Two Democratic House chairmen came out in defense of freshman Rep. Ilhan Omar's (D., Minn.) controversial September 11 comment last month.
Speaking to the Council on American Islamic Relations at a March fundraiser, Omar talked about the difficulties Muslims faced following the Sept. 11, 2001, al Qaeda attacks. She claimed they saw their civil liberties infringed upon, and she referred to the events as an instance when "some people did something." Her point was to praise CAIR for organizing in response.
After the clip of Omar went viral, Republicans and some Democrats in Congress voiced their disgust at the comment. President Donald Trump tweeted out a video of Omar's comments followed by footage of the airplanes flying into the Twin Towers and then the towers collapsing, sparking outrage from Democrats who believed criticism of Omar's comment was "inciting violence" against her.
Reps. Bennie Thompson (D., Miss.), the chairman of the House Homeland Security Committee, and Jerry Nadler (D., N.Y.), the chairman of the House Judiciary Committee, appeared on ABC and CNN, where they defended her comment and pushed back against Trump's tweet.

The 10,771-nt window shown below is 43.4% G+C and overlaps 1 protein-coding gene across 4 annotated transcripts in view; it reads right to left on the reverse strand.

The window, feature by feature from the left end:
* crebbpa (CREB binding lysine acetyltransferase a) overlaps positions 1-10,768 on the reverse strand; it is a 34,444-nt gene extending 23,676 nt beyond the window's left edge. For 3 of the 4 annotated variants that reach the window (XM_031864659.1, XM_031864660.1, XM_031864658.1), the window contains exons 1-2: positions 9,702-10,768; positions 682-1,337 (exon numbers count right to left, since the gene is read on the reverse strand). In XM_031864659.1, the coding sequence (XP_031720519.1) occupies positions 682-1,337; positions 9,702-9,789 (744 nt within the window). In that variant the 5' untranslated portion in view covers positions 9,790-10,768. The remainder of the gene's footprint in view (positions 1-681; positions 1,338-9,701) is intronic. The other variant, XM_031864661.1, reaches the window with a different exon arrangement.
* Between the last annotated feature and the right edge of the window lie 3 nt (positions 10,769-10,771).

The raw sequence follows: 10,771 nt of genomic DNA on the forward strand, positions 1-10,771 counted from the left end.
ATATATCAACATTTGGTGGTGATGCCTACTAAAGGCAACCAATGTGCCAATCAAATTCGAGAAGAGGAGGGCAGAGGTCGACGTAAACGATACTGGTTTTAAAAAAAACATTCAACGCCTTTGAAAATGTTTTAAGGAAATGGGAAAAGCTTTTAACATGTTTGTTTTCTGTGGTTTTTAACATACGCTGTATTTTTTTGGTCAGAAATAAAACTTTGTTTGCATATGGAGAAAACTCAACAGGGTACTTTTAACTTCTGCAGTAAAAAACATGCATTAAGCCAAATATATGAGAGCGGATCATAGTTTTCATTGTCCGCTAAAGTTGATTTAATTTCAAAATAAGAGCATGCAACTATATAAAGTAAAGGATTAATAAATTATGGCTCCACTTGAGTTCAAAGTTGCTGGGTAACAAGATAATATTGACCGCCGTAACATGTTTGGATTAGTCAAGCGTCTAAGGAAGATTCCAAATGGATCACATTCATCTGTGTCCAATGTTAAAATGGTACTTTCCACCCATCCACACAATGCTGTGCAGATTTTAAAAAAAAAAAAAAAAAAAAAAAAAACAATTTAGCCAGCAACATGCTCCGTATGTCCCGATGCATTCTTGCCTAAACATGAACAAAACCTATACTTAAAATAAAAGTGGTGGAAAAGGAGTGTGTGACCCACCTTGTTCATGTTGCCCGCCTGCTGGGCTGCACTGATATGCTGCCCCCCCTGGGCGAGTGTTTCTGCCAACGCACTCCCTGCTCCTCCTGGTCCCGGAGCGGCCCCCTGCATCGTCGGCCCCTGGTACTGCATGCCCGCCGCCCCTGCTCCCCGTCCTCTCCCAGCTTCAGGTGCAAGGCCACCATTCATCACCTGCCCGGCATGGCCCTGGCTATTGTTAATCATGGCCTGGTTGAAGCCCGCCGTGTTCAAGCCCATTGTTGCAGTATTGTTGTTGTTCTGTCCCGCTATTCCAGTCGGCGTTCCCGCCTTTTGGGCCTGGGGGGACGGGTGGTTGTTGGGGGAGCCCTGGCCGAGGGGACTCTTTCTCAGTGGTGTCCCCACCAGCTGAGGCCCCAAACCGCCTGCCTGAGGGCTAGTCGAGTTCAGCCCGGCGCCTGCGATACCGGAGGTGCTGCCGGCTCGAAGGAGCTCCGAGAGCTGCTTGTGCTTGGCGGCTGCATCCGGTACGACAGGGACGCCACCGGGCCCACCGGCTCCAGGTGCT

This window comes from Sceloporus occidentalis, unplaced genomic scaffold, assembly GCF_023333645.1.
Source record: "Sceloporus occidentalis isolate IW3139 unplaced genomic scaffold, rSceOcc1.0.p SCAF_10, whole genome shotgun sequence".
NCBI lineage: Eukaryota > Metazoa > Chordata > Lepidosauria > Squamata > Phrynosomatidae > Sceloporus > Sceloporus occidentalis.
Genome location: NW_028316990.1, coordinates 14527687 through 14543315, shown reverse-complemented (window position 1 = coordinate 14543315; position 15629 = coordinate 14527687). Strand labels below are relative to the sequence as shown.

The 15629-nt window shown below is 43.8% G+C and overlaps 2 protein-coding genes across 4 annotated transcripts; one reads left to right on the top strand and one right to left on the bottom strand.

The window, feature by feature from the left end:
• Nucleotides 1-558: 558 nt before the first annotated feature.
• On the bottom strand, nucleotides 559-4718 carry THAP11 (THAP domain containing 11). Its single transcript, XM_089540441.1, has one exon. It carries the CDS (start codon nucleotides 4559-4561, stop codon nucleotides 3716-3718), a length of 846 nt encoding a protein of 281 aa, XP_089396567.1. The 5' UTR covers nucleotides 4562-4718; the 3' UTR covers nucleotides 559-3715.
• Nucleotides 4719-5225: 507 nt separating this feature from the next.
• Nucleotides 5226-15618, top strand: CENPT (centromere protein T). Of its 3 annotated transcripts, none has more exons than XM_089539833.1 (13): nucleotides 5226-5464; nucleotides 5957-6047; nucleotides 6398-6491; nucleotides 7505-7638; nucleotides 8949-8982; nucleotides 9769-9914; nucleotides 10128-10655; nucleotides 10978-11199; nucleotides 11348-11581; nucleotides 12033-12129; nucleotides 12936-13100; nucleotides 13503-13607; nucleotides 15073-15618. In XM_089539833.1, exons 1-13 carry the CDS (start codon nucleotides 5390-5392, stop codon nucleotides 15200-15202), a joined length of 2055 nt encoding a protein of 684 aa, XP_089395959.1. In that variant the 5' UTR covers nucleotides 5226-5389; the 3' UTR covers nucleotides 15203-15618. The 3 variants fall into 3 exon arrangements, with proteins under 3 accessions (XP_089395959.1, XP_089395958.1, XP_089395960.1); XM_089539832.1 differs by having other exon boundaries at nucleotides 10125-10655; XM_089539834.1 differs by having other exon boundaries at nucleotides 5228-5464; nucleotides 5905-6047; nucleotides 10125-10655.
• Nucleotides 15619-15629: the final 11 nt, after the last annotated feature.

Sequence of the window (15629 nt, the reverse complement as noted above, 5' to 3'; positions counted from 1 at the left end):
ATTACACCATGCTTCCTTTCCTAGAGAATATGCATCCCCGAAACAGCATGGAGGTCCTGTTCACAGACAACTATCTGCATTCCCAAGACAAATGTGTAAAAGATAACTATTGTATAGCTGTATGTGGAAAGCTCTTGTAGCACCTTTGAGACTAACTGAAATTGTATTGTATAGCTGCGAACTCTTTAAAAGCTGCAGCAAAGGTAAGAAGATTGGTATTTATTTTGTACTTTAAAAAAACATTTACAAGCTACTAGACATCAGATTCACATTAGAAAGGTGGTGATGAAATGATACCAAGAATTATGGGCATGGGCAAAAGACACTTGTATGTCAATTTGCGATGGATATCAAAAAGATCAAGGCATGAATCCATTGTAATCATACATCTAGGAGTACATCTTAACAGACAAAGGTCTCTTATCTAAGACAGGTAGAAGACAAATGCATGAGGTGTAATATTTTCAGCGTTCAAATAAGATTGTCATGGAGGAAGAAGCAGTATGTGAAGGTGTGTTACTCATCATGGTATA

"I saw the speech she gave and I saw nothing wrong with it," Thompson said. "I saw the president's manufactured tweet where he put pieces in there, but George, we are a nation of laws, a democracy, free speech is here. I saw nothing wrong with the congresswoman's speech."
ABC's This Week host George Stephanopoulos was not satisfied with Thompson's answer, pressing him further.
"You say you saw nothing wrong with it, but she did characterize the most deadly attack ever on American soil-- terrorist attack ever on American soil, a cold-blooded mass murder as 'some people did something,' Stephanopoulos said. "That does seem to downplay the importance of what happened on 9/11, doesn't it?"
"No question about it. We had over 3,000 people who got killed at that event, so nothing to downplay on it, but, again, she spoke to it," Thompson said. "I think the president is just seizing that moment, manufacturing what he said and then moving forward with a traditional speech, so I think there are other issues we have to deal with in this country."
CNN's State of the Union host Jake Tapper asked Nadler whether he took issue with Omar's 9/11 comment, prompting him to say that he had no problem with what she said.
"No, I did not. She characterized it only in passing. She was talking about discrimination against Muslim Americans and she just said after that happened it was used as an excuse for lots of discrimination and with withdrawal of civil liberties. I've had some problems with some of her other remarks, but not with that one."